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Report: Did Mazda just patent a rotary hybrid powertrain?

Mazda has long been associated with the rotary engine. It was one of its distinguishing technologies when it first appeared on the Cosmo sports car. The engine eventually found its way to several vehicles including the legendary twin-turbocharged FD (fourth generation) RX-7. We last saw the rotary engine in the RX-8, which ended production in 2012. Since then, Mazda has experimented with using the engine in a series hybrid setup. However, it looks like the company is doing more than just that. A Japanese blog called HatenaBlog found a patent from Europe suggesting that Mazda has other plans for the magical spinning Dorito.

This recently registered patent appears to be different from what Mazda has originally planned for its signature engine. Sketches of what looks like a sports car with a coupe body style show an RWD-based configuration. Some of the hybrid components are mounted under the passenger compartment including the battery and inverter. The layout looks similar to what you’d find in the Acura NSX but only in a front-engine setup. That means the engine and electric motors turn the wheels. Based on the patent, the rotary engine is a three-rotor setup because there are three holes for spark plugs. Additionally, there are several electric drive motors, one on each front wheel, effectively giving this an e-AWD setup. It also looks like the car has a transaxle, meaning its gearbox is in the back alongside the differential.

Although this configuration looks viable, this doesn’t mean Mazda will put it into production. It could be a way for the company to safeguard its technologies from the competition. There’s a possibility that this may find its way into a concept car but the chances of it going to production are slim considering how crossover-crazed consumers are. One aspect that stands out with this configuration is that it appears to be a conventional hybrid setup, not a plug-in one.

Mazda’s electrification plans include several plug-in hybrid powertrains based on new four- and six-cylinder engines. These, however, are parallel setups where the electric motor is sandwiched between the engine and transmission. The company is also developing a new eight-speed automatic gearbox. A new rear-drive-based platform is also on the way with the first vehicles utilizing it being the CX-70 and CX-90, the latter of which will replace the current CX-9.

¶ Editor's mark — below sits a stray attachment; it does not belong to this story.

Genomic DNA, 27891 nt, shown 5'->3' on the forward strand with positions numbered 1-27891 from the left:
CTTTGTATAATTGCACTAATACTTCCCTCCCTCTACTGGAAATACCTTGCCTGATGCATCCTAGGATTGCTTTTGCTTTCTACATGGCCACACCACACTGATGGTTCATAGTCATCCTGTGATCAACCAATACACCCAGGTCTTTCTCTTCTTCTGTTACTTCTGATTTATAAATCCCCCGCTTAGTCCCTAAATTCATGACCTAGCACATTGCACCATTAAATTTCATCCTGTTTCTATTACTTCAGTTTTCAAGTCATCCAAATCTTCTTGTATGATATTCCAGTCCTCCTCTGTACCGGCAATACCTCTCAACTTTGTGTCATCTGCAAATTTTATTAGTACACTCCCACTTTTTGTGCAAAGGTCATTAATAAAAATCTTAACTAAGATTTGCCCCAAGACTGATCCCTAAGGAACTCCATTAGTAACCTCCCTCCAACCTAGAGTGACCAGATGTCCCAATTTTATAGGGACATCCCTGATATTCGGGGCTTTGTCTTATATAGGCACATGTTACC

The Mazda CX-70 will slot between the CX-50 and the larger CX-90. It will be a two-row crossover that will be available with a plug-in hybrid version of the upcoming inline-six engine. This powertrain will also be shared with the CX-90, which is a three-row model. Along with the plug-in hybrid system, there will also be a 48-volt version with an integrated starter generator.

Smaller vehicles will continue to utilize the same underpinnings found in the Mazda3 and the upcoming CX-50. Mazda will use a Toyota-sourced hybrid system for its transverse engine models and will be built at the new Huntsville, Alabama manufacturing facility. However, it hasn’t said if it’ll pair it with the in-house-developed Skyactiv-G 2.5-liter four-cylinder or Toyota’s engines. Mazda also hasn’t said if it will use a planetary gear set or its six-speed automatic.

As for the rotary engine, the only vehicle expected to get it is the MX-30. Currently available as a battery-electric vehicle with an EPA-rated range of 100 miles, Mazda’s first electrified model will add a plug-in hybrid variant in the calendar year 2022. Unlike most hybrids available, this one is a serial configuration, meaning the gas engine is only there as a generator. The electric drive motor is the only one powering the rear wheels.

Mazda hasn’t revealed much about the MX-30 PHEV but the word around is that it will likely get a smaller battery than its EV counterpart. However, we suspect that it’ll keep the 35.5-kWh unit and simply add the internal combustion components to extend its driving range by a significant amount, provided the crossover gets a large fuel tank.

Written by Stefan Ogbac
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